San Jose Sharks 3.59091 0.272727 -0.227273 0.590909 -1.83297
Anaheim Ducks -2 1.42105 2.15789 -1.26316 2.46048

As expected, MSG, notorious for its inaccuracy, records each shot on average 4.6 feet closer to the net than it is. Meanwhile, Consol Energy Center does the best job in recording shot location data accurately in the league, according to the aggregate average of the entire eastern conference and some of the western conference.

## Location Specific Shooting Percentage

With the 634 games of data available from NHL, every even strength, non-empty net shot and goal is recorded and its shooting percentage (goals/(shots+goals)) is calculated and its location adjusted for arena bias. All of this data’s x, y value is flipped to only be in the east half of the rink. There are some occasional shots that are taken from a player’s own half that might be transformed when it wasn’t suppose to, and vice versa, but as it is almost entirely reliant on luck to score from so far I consider these few data points insignificant . Because there are not a lot of data on low scoring areas, the shooting percentage is varies greatly from point to point at those locations. For example, at (30, 9), five feet inside the blue line, the shot percentage is 50% (1 / (1+1)). It’s neighbor, (30, 11) has a shot percentage of 0% (0/(0+1)). Clearly, the 50% shooting percentage is not sustainable. To fix this, I regressed each point with its neighbors in a radius of 5 feet from the original point with an exponential weighting function.

w = weight; d = distance

This means that each point further away will have a weight of 75% of the point that is 1 feet closer to the original. Here is the heat map of the shooting percentage distributed in one half of the rink, with red being the highest shooting percentage and blue being the lowest. Missing squares indicates that no data is available at that location.

As we expected, the closer you are to the net, the more likely you are to score.

## Expected Goals For/Against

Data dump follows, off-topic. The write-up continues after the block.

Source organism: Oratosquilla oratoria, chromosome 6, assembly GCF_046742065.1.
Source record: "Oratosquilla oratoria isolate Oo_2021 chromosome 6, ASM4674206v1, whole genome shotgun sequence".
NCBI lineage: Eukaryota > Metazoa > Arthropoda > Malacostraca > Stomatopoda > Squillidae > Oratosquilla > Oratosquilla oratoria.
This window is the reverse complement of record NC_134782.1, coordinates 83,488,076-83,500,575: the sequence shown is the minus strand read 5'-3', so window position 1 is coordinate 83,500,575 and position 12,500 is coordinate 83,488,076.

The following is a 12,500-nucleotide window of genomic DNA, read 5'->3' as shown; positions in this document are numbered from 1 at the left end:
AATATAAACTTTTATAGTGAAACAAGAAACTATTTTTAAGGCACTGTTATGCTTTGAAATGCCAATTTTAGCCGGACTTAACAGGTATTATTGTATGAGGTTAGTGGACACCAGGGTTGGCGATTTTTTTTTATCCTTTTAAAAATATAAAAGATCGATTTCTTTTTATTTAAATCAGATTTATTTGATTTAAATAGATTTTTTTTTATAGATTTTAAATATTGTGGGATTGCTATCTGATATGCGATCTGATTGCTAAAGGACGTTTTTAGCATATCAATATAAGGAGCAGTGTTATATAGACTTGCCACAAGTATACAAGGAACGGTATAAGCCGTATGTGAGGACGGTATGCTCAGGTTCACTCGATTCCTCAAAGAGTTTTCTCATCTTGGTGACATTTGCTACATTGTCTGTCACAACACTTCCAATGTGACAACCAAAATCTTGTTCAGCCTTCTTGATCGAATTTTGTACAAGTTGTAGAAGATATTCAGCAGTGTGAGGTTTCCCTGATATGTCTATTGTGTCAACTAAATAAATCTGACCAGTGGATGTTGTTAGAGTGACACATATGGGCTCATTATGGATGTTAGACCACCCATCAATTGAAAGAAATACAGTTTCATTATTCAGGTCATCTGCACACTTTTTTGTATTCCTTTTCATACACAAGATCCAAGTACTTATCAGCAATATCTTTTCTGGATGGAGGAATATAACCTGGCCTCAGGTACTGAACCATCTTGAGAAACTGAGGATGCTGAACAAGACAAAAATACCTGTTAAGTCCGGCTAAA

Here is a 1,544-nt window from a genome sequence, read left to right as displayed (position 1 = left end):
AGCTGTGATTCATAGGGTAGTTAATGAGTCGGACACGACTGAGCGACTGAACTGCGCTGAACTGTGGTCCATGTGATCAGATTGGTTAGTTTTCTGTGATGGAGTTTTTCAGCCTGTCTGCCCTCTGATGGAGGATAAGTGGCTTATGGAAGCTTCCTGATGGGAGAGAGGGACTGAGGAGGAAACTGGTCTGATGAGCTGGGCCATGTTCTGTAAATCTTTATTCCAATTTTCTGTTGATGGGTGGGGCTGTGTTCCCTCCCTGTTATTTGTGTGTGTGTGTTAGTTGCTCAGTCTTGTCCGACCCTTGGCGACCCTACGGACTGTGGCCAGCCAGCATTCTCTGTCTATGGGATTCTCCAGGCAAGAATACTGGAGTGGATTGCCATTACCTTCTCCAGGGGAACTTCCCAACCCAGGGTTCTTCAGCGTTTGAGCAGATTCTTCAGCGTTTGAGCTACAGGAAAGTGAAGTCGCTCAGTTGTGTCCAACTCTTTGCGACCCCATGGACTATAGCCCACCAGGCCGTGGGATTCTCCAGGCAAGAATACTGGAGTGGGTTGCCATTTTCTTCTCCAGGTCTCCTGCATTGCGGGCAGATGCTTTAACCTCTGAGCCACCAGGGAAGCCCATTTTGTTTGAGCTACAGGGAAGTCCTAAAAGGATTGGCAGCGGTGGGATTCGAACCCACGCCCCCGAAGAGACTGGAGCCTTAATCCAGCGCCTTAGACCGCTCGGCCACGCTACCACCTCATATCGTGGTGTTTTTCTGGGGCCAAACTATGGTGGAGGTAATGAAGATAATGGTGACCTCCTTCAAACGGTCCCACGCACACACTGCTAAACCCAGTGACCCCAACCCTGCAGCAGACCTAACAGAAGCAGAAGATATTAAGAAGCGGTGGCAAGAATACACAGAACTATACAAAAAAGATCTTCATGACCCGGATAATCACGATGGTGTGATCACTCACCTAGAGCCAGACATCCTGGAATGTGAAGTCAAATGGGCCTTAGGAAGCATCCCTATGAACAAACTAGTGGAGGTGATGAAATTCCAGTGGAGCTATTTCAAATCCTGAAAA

I created Location Adjusted Expected GoAls Percentage (LAEGAP) to improve Corsi’s lack of account for shot quality. Corsi was invented to improve +/-‘s lack of sample size. It is natural that LAEGAP will resemble a form of +/-, essentially what EGF/EGA is.

Expected Goals For is an approximation of the number of goals scored by a players team that the player will be on the ice for, if all shots taken in the respective locations have a shot percentage (chance of scoring) of the league average. Expected Goals against is an approximation of the number of goals scored by the opponent team that a player will be on the ice for, under the same conditions. Essentially, it is a metric of the amount of shots multiplied by its quality.

Now that we have EGF, a measure of on-ice offensive events, and EGA, a measure of on-ice defensive, or lack of therefore, events, we can calculate the difference, because, ultimately, hockey is a game you win by scoring more than your opponent. Simply subtracting EGA from EGF is not good enough. This is because it gives high event players an advantage, or disadvantage, depending if they were a positive possession player. For example, if our imaginary player, John, was on ice during a shot for, at a 10% shooting percentage location, and a shot against, at a 5% shooting percentage location, every shift, for 100 shifts, he would have a EGF of 10, and a EGA of 5, a difference of 5 goals. Now image a 2nd player, Ethan, who had the same percentages every shift, but had 1000 shifts. His expected goals difference/expected +/- would be 50 goals, even though he and John both performed equally, possession wise, every time they were on-ice.